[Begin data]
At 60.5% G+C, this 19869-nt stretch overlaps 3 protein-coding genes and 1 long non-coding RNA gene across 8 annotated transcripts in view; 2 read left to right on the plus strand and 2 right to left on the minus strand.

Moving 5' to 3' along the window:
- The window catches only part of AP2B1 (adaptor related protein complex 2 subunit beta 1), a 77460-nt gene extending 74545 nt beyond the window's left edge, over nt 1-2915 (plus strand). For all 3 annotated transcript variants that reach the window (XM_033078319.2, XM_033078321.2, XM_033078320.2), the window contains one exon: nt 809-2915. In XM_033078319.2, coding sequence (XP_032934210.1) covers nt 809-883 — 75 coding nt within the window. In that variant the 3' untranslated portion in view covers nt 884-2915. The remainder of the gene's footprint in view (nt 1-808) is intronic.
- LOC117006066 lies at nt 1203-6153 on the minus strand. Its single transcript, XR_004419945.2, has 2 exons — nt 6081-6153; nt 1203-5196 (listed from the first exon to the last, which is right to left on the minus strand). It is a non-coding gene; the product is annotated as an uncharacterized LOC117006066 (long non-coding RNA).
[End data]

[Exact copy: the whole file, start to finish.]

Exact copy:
At 60.5% G+C, this 19869-nt stretch overlaps 3 protein-coding genes and 1 long non-coding RNA gene across 8 annotated transcripts in view; 2 read left to right on the plus strand and 2 right to left on the minus strand.

Moving 5' to 3' along the window:
- The window catches only part of AP2B1 (adaptor related protein complex 2 subunit beta 1), a 77460-nt gene extending 74545 nt beyond the window's left edge, over nt 1-2915 (plus strand). For all 3 annotated transcript variants that reach the window (XM_033078319.2, XM_033078321.2, XM_033078320.2), the window contains one exon: nt 809-2915. In XM_033078319.2, coding sequence (XP_032934210.1) covers nt 809-883 — 75 coding nt within the window. In that variant the 3' untranslated portion in view covers nt 884-2915. The remainder of the gene's footprint in view (nt 1-808) is intronic.
- LOC117006066 lies at nt 1203-6153 on the minus strand. Its single transcript, XR_004419945.2, has 2 exons — nt 6081-6153; nt 1203-5196 (listed from the first exon to the last, which is right to left on the minus strand). It is a non-coding gene; the product is annotated as an uncharacterized LOC117006066 (long non-coding RNA).